Expand was one of those unexpected gems of PAX. I’d never heard of it – let alone seen it – until I saw it on the expo floor. After playing it for a short while, I felt like it was necessary to find out where this astonishing game came from. To find out, I talked to the game’s designer and programmer, Chris Johnson.

So, Chris, what’s the reception been like here at PAX?

Chris: Aw, fan-f**kin’-tastic. It’s nuts, we’ve had people lining up for ages to play. The game is about two hours long, and we’re about 50% content complete, so we’ve got about an hour worth of content here, and we’ve got people sitting here and playing for an hour or more at a time. It’s kinda weird too because we don’t wanna kick people off the machines, but… Well, we haven’t done it yet, but you never know.

Where did you get the inspiration for Expand?

Chris: Expand started out as a game jam game back in 2010. For that jam, the theme was ‘The End of The World’. The game jam went for a week, so I started working working on a game inspired by Mario Galaxy where you’d have all these circular planets and you’d be sucked into a black hole in the centre. Towards the end of the week, I ran into some bugs that I couldn’t fix, stuff like people getting stuff between planets, all of that. So, I went to bed that night and had this kind of lucid dream that was basically what you see here. The last four years have basically been going through, on and off, and realising that dream, but it totally builds off of that original idea.


It’s quite a simplistic game, so how do you come up with ideas for the next puzzle?

Chris: The way I think about is from the base rule set. I pretty much came up with the idea of using polar coordinates from that game jam, and at that jam, I saw some interesting things. So then, I thought a lot about the rules, and I just sat for a long time and thought about the variations of those base rules. From there, the levels are pretty much there to serve those rules in different ways. So, they highlight different aspects of the system that are interesting or aesthetically beautiful or… I dunno, what fits in with that we’re trying to do. Most of the levels have an idea behind them, and, uh… Yeah. This game’s been in development for four years, and when you think about something for four years, you do end up with ideas.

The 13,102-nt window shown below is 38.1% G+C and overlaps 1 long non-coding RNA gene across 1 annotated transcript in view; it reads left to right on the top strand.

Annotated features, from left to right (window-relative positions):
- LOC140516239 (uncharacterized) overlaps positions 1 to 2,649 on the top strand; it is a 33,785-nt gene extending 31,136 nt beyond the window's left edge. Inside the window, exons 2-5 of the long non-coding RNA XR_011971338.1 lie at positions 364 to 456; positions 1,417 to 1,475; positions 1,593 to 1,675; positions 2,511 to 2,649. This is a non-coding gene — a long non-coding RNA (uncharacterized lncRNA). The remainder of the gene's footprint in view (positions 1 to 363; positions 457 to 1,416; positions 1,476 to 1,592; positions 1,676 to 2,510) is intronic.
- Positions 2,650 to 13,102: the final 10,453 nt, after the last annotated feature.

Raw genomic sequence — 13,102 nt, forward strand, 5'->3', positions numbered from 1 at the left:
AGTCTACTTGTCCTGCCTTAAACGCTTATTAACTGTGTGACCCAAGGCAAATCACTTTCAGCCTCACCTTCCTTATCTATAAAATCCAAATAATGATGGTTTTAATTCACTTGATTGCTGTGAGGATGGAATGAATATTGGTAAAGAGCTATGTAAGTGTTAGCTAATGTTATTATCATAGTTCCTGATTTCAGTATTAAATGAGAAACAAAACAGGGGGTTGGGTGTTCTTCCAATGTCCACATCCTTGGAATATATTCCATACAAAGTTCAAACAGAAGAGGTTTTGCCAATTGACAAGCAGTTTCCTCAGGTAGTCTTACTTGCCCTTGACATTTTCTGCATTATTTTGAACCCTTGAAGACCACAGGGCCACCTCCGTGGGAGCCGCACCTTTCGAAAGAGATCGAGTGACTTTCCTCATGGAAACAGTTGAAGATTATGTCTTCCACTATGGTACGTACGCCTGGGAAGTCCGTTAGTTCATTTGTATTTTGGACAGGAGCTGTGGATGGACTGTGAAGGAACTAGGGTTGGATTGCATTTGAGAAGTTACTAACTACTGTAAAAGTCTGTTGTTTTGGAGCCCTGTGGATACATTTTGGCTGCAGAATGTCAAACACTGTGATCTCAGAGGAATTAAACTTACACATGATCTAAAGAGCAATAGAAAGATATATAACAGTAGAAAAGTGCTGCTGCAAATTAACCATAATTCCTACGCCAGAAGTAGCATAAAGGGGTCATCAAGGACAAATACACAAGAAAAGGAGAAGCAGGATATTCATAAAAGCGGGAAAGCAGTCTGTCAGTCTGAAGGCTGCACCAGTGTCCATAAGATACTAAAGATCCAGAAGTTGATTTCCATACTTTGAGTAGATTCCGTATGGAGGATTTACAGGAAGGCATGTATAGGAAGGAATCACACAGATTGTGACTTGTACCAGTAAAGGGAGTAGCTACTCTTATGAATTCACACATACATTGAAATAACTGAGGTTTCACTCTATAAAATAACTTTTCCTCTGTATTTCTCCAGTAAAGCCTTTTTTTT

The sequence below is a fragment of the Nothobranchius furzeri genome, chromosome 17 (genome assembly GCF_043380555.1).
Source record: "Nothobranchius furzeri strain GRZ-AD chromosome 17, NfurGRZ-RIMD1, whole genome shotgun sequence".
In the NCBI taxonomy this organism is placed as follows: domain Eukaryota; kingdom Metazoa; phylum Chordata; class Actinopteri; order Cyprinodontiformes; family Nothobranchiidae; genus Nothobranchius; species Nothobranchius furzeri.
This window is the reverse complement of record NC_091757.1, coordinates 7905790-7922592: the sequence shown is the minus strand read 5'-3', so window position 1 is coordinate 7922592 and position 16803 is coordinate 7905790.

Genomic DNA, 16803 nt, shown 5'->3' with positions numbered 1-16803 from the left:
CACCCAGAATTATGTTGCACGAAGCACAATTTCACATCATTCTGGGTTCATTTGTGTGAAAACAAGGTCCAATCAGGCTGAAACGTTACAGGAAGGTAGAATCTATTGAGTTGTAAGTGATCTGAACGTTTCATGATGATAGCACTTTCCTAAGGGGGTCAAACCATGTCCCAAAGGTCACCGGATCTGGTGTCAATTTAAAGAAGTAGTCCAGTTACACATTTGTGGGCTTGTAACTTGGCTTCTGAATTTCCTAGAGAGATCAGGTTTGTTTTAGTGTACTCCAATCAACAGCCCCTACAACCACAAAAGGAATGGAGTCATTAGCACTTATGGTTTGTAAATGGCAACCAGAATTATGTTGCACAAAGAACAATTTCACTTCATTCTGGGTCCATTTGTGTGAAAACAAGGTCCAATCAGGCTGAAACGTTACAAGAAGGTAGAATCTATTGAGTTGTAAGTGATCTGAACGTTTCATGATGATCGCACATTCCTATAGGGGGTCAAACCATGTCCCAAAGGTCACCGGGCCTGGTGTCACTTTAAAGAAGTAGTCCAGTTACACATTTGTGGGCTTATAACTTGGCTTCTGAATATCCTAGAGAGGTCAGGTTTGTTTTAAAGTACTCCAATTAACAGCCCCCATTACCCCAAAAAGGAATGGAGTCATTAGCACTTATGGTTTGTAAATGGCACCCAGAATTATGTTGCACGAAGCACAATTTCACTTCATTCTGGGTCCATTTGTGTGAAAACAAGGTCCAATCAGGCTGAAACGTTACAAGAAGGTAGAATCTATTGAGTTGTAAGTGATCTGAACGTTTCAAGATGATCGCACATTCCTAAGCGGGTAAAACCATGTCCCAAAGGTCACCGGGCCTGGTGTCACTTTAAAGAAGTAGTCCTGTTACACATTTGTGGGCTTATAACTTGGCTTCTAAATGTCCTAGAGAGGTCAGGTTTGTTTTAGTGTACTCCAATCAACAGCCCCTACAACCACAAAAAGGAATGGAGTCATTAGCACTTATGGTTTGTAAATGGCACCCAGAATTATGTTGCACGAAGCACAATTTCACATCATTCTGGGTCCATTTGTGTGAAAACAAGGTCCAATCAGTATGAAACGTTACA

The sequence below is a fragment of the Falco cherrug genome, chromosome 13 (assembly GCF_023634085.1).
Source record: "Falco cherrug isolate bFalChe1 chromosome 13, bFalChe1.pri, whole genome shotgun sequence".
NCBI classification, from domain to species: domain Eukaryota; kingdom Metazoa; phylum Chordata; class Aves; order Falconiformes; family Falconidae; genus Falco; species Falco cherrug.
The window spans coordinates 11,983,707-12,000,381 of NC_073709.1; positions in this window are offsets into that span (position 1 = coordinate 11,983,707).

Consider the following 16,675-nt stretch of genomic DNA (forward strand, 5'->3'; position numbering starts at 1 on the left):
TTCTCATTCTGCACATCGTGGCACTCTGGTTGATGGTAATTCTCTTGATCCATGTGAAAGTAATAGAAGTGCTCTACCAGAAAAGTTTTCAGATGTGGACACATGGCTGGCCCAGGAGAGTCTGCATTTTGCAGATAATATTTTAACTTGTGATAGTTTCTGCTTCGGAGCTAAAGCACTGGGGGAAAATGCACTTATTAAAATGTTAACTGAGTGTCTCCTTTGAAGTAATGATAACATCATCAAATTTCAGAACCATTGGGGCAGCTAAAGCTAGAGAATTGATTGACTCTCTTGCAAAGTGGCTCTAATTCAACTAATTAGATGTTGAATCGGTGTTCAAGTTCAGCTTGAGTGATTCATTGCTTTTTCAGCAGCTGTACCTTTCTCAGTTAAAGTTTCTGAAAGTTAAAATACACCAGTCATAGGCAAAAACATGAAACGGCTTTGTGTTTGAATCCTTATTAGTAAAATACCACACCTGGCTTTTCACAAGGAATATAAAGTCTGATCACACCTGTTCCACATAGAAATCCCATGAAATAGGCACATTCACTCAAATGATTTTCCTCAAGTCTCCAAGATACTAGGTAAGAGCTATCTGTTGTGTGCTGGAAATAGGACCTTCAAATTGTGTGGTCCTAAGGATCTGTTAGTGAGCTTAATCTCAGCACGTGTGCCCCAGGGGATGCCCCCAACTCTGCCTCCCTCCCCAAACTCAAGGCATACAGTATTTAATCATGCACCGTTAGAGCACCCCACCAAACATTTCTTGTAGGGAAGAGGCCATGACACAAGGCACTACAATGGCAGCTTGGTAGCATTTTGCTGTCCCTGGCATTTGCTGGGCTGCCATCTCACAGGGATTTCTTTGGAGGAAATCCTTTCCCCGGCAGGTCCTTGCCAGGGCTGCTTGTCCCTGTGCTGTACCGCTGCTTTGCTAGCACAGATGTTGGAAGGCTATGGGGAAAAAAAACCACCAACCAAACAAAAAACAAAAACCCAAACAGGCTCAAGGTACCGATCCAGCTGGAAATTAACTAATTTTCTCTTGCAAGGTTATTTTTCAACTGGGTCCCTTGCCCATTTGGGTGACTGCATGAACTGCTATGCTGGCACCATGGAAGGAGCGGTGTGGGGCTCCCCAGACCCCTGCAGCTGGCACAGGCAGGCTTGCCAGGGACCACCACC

When you play the game, it’s quite moving. Would you consider it an addition to ‘games as art’?

Chris: Yeah, a lot of people do say that. In response, I’ll just say that we care a lot about creating experiences that we think are important, and that’s what we’re trying to do here.


Your game is very unique and very simple. Would you say that that’s where it’s strength lies?

Chris: I mean, simple’s not a bad thing, right? Some of the best games are really simple games. Go is a really simple game. Go is also one of the best games ever made, probably better than any game on the show floor, you know? Simplicity is not a bad thing, and we use that in a way that is very beneficial. You look at all the games around us [Screencheat, Wave Wave], and we stand out. Partly because it’s high contrast, but partly because it’s so different. It’s different to the games that are different.

So, what are you hoping to get out of PAX?

Chris: A whole bunch of things. Last month we went to Tokyo Game Show, and we realised a whole bunch of problems we had had with the game. So, the open world bit, we reworked that, and that’s brand new for PAX. We’re getting feedback for it, as well as the later levels, because people are playing so long. The other thing is talking to the players and talking to press because no one seems to know about the game, which is a bit of a problem.

PAX Aus is like our coming out party. We put up a trailer for the game the morning of PAX, and that was done at 1am the day before. We’re pretty intense like that. Showing the game, publicly, in a big way to lots of people, and we’ve had a great response; meeting the press, talking to lots of people, it’s great.



If you’d like to keep up on Expand until it’s released in 2015, you can visit the game’s website.

Nick Ballantyne

Nick Ballantyne

Managing Editor at GameCloud
Nick lives in that part of Perth where there's nothing to do. You know, that barren hilly area with no identifying features and no internet? Yeah, that part. To compensate, he plays games, writes chiptunes, makes videos, and pokes fun at hentai because he can't take anything seriously.